Hungary’s evocative capital of Budapest is one of the standout tourist cities of the former Eastern bloc.
Not quite as hyped as Prague — and yet offering a wealth of interesting sights, great-value shopping, hundreds of thermal spas, and wonderful vistas from virtually everywhere in the vicinity of the River Danube — Budapest is an easily affordable travel option, and a fascinating place to observe a city still transforming from a Communist past to a modern European future.
It’s divided into two halves by the Danube — hilly Buda lies to the west and flat Pest to the east. Pest’s Habsburg-era architecture and historical grandeur is slowly being eaten into by the appearance of modern office blocks, hotels and shopping malls, while Buda has acquired increasing numbers of new villas. But these sorts of encroachments are easily forgotten as the overall atmospheric effect of the city is still enthralling — whether it’s the buildings by the Danube in the early morning light or the bullet-marked walls of Pest showing their scars of the 20th Century.
At the end of the 19th Century, Budapest was the fastest-growing metropolis in Europe. The Millennium celebration of that time, organised in the City Park, was a statement of the city’s confidence. The park, and Heroes’ Squareattached to it, is a good place to start a tour of the city, while the Gundel Restaurant nearby is the city’s most famous and elegant establishment in which to sample Hungarian cuisine (both top-of-the-range and expensive). Pancakes, goose liver and pork feature heavily on the menu, which can all be accompanied by some excellent sweet Tokaj from the restaurant’s own vineyard.
Budapest’s efficient and extensive public transport system makes it an easy city to circumnavigate — the renovated M1 line was the first underground railway in continental Europe — and is preferable to being at the whim of the city’s cowboy taxi drivers. The network is cheap and has three metro lines, trams, buses, trolleybuses and local trains to get you right to your destination.
First among the must-see sights is Parliament, on the Pest banks of the Danube. When it opened in 1902 it was the largest in the world, and it bears an uncanny resemblance to London’s (although it’s a lot more kitsch). Another worthwhile (and surreally ghoulish) stop is theBasilica of St. Stephen, Budapest’s largest church, which contains the holiest relic of Christian Hungary: the mummified right hand of St. Stephen (a coin in the slot will light it up!). Hungarians celebrate their founding father on St. Stephen’s Day, August 20, with a spectacular fireworks display from Gellért Hill. The display is so dramatic that water is fired from boats onto the hill in the week preceding the show because it caught fire a few years back.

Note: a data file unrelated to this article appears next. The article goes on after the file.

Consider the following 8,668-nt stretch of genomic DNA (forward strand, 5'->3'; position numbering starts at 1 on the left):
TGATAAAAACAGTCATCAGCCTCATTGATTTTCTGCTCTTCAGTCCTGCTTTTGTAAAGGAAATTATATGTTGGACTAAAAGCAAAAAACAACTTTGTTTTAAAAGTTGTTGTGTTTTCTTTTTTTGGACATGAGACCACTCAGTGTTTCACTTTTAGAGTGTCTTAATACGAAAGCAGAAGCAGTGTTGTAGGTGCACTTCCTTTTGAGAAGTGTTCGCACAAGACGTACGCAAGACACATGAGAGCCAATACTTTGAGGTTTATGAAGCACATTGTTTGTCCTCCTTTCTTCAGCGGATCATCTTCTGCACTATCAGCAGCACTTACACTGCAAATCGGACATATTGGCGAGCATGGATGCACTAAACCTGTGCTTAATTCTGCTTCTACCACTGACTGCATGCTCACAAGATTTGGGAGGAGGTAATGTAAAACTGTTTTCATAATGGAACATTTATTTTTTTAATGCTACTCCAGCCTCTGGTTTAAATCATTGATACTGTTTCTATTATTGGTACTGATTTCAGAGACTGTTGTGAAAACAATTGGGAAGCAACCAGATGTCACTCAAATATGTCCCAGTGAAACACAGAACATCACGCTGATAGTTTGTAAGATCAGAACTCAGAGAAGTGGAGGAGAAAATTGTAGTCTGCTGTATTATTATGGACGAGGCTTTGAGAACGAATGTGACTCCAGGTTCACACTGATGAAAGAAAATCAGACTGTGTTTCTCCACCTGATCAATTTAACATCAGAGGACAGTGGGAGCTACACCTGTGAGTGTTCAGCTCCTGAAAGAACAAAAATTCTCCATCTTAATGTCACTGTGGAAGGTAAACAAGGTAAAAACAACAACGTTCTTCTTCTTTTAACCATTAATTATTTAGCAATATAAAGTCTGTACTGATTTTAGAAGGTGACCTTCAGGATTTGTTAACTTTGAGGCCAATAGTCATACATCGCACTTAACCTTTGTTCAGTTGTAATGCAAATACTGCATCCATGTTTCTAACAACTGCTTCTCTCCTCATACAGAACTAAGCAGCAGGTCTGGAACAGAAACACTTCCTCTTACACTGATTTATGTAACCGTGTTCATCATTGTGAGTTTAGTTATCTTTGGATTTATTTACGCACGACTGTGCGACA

The Central Synagogue is the second largest in the world (after New York’s Temple Emmanuel). It’s had an expensive facelift in the past ten years and the newly cleaned brickwork, fresh gold leaf and sparkling glass are a beautiful symbol of regeneration. The Opera House is a gem of a theatre with everything an Opera House should have — and something many don’t: namely, cheap and accessible tickets. But the best environment in which to appreciate Hungary’s potent musical identity is the Zeneakademia (the Franz Liszt Music Academy), where you can hear the works of classical music giants such as Liszt, Kodály and Bartók.
Buda’s Castle District is the biggest draw for tourists. Amid its cobbled streets and small Baroque houses are the formerRoyal Palace, the neo-Gothic extravaganza that isMátyás templom (a historical mish-mash of a church dating from the 13th Century and spectacularly restored in that style) and national institutions such as the Széchényi Library and the National Gallery. Perhaps the best reason to head up the hill is to go to theFisherman’s Bastion — a vantage point with seven turrets that offers stupendous views of Budapest and its environs.
The hedonistic highlight of any visit to Budapest is to enjoy a long soak in one of its many thermal baths. The city is Europe’s largest spa town, offering more than 120 thermal springs. Among the best are the Gellert baths — in the hotel of the same name, though non-residents can pay (around £5, depending on the exchange rate) to use the beautiful Art Nouveau swimming pool, saunas, steam rooms and thermal waters — and the Széchenyi (Europe’s largest health spa, where some two million people each year dip into the indoor and outdoor waters). But the most atmospheric spa is definitely theRudas on the Buda banks of the Danube. Unfortunately, only men can enjoy the almost religious experience of a visit to these original Turkish baths, where shards of different-coloured light pierce through its cupola roof into a steamy, echoing complex of pools.
Budapest can offer some great-value shopping. Váci Utca is the city’s main shopping street, but those in search of bargains or unusual purchases should escape these branded and tourist-oriented surroundings to hunt out the unexpected from smaller retailers across the city. Antiques, porcelain, local wines and handmade shoes are the best value purchases to be found.
At night there are plenty of options for drinking, dining and dancing. The price of booze will come as a welcome surprise to most visitors, as will admission prices to clubs and the liberating feeling of much less regulation than in western Europe or the States. While Hungarian food tends towards the heavy side and portions are usually huge, there are plenty of decent clubs for dancing off the extra calories in refreshingly unpretentious surroundings.
Be it the mystifying language, the historical grandeur and beauty, superb soaks in thermal pools, the inexpensive cost of living, or simply a shot of the local firewater, Palinka, you’re sure to find a taste of something on a visit to Budapest that will make it both hard to leave and ensure you’re keen to return.